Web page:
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Archive for tag: The Problems of PPI

The Problems of PPI

As an insurance product, you have probably heard of it and the billions of pounds in compensation now finding its way back to customers who were mid-sold the product.

But what were the problems?

#1 Impressions

For banks and lenders, when a customer takes out a loan, they make money. In a competitive market place, it makes sense that a lender or bank would offer incentives to try and grab as much of this business as they can.

Unfortunately, this included giving the impression that if they bought PPI, the customer was more likely to be accepted for the loan. Thus, they opted for it, the bank made more money and the customer thought they had found a sure-fire way of bagging the loan they needed.

#2 There was no other insurance policy in direct competition with PPI

And this meant that financial companies, brokers, lenders and banks could effectively charge what they wanted. Although income protection offers a great level of cover, it is not the same as PPI so was not a direct competitor that could keep PPI cost in check.

In other words, banks and lenders had carte blanche to do what they wanted in relation to PPI costs.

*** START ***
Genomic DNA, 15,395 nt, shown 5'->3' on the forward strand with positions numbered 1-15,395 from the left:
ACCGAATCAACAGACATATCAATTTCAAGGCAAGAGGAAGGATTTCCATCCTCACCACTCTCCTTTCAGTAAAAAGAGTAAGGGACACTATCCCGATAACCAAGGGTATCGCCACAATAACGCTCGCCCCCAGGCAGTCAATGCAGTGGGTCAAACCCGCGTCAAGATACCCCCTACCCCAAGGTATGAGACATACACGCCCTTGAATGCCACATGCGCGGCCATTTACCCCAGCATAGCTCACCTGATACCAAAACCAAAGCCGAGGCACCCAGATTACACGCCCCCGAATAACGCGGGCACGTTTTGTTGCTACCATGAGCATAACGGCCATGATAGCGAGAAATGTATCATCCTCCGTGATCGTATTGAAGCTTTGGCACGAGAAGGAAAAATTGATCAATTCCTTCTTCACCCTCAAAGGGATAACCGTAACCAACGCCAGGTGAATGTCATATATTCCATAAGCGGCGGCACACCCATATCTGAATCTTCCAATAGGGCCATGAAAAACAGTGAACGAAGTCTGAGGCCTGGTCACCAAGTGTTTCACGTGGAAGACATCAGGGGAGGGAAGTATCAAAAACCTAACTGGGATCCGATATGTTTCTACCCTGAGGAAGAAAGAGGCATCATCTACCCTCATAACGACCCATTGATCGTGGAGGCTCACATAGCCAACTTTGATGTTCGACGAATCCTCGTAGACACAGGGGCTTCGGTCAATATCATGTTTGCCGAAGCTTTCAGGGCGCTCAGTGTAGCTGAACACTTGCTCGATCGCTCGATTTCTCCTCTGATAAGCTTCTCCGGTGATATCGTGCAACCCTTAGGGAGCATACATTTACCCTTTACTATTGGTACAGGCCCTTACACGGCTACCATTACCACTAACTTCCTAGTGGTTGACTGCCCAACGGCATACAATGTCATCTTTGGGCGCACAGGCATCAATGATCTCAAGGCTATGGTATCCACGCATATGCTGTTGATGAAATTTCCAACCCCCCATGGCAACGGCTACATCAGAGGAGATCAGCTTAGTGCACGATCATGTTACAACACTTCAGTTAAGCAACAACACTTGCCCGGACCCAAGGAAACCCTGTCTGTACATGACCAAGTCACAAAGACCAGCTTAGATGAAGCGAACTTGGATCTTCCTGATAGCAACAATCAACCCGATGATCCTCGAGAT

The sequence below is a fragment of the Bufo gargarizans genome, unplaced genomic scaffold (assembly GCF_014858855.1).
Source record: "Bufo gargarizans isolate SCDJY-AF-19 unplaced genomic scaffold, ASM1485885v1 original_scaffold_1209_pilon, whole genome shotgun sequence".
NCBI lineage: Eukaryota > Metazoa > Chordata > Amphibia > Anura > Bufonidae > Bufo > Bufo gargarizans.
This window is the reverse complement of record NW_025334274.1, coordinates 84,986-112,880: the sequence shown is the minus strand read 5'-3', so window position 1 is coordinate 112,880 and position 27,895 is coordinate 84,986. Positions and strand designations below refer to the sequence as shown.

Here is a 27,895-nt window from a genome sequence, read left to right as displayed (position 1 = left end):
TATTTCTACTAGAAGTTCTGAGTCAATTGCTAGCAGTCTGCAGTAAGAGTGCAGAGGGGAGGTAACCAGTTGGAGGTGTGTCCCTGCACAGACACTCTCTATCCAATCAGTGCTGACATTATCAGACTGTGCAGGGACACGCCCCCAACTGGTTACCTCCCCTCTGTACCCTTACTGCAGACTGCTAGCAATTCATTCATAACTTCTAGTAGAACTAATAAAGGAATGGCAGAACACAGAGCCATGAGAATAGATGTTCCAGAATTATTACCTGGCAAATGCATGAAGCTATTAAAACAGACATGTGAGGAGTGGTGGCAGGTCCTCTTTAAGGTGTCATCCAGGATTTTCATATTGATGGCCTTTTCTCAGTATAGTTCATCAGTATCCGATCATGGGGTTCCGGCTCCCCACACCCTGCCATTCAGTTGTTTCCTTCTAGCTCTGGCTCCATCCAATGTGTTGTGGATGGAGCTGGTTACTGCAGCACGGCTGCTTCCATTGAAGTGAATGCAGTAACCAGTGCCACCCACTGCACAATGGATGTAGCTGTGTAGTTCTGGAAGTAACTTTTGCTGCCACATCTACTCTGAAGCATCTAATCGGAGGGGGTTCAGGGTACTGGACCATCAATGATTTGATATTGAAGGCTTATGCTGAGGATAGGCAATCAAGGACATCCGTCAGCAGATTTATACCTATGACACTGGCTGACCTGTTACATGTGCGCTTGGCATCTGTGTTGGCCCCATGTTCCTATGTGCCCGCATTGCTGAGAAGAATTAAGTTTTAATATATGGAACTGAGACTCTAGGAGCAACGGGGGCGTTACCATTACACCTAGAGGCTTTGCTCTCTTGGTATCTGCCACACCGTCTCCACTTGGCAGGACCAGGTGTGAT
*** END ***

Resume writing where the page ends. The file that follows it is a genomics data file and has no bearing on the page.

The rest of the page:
#3 Not all companies have face-to-face access to customers

And this say consumer groups, is another reason why banks and lenders could get away with charging so much for PPI.

Other companies who could provide PPI and other insurances at better rates may not normally operate at face to face level. In other words, their business would go through brokers and intermediaries who then added significant costs to PPI which the consumer paid. If the big finance companies saw this happening, they would not be able to do anything about it, simply because they were not in the position to do so.

#4 Consumers didn't look for better deals

There is also an argument that within the field of personal banking etc., customers are not really interested in finding a better deal and swapping providers etc.

This is because, for a long time, customers have assumed that loyalty to a bank or lender will be repaid. Unfortunately, this was not the case.

What this meant was that there was little pressure on banks to improve their services or up their game. In essence, they could charge what they wanted for PPI because consumers were placing little pressure on them by looking to a competitor to provide a better deal.

#5 Offsetting

Banks and lenders tell us that the profit margins on loans and credit cards etc. are low but with the high profits connected to sales of PPI, they saw a chance to give their profits a significant boost.

In other words, there was very little pressure on banks and lenders to change their ways, hence they continued to mis-sell PPI.

Isn't it time you claimed your PPI compensation?